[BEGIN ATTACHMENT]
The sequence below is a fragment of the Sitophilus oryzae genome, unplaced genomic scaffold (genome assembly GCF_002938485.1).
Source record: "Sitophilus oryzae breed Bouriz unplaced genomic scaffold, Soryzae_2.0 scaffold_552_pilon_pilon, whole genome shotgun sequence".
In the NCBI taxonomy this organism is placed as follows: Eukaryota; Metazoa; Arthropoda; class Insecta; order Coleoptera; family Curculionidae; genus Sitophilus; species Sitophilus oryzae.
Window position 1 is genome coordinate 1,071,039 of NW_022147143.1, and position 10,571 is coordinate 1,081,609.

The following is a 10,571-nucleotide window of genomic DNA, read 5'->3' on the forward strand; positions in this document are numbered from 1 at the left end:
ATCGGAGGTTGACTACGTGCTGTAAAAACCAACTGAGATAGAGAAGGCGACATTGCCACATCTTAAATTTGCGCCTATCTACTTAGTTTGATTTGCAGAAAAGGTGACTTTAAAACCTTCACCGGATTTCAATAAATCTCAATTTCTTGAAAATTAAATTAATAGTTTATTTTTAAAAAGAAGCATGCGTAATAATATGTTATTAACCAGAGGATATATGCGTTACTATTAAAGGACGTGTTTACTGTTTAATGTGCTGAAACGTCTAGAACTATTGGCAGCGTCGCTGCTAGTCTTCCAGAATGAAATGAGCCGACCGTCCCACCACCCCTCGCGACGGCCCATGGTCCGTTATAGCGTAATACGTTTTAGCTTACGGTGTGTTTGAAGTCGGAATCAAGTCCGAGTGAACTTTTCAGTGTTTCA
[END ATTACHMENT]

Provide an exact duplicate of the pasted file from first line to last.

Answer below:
The sequence below is a fragment of the Sitophilus oryzae genome, unplaced genomic scaffold (genome assembly GCF_002938485.1).
Source record: "Sitophilus oryzae breed Bouriz unplaced genomic scaffold, Soryzae_2.0 scaffold_552_pilon_pilon, whole genome shotgun sequence".
In the NCBI taxonomy this organism is placed as follows: Eukaryota; Metazoa; Arthropoda; class Insecta; order Coleoptera; family Curculionidae; genus Sitophilus; species Sitophilus oryzae.
Window position 1 is genome coordinate 1,071,039 of NW_022147143.1, and position 10,571 is coordinate 1,081,609.

The following is a 10,571-nucleotide window of genomic DNA, read 5'->3' on the forward strand; positions in this document are numbered from 1 at the left end:
ATCGGAGGTTGACTACGTGCTGTAAAAACCAACTGAGATAGAGAAGGCGACATTGCCACATCTTAAATTTGCGCCTATCTACTTAGTTTGATTTGCAGAAAAGGTGACTTTAAAACCTTCACCGGATTTCAATAAATCTCAATTTCTTGAAAATTAAATTAATAGTTTATTTTTAAAAAGAAGCATGCGTAATAATATGTTATTAACCAGAGGATATATGCGTTACTATTAAAGGACGTGTTTACTGTTTAATGTGCTGAAACGTCTAGAACTATTGGCAGCGTCGCTGCTAGTCTTCCAGAATGAAATGAGCCGACCGTCCCACCACCCCTCGCGACGGCCCATGGTCCGTTATAGCGTAATACGTTTTAGCTTACGGTGTGTTTGAAGTCGGAATCAAGTCCGAGTGAACTTTTCAGTGTTTCA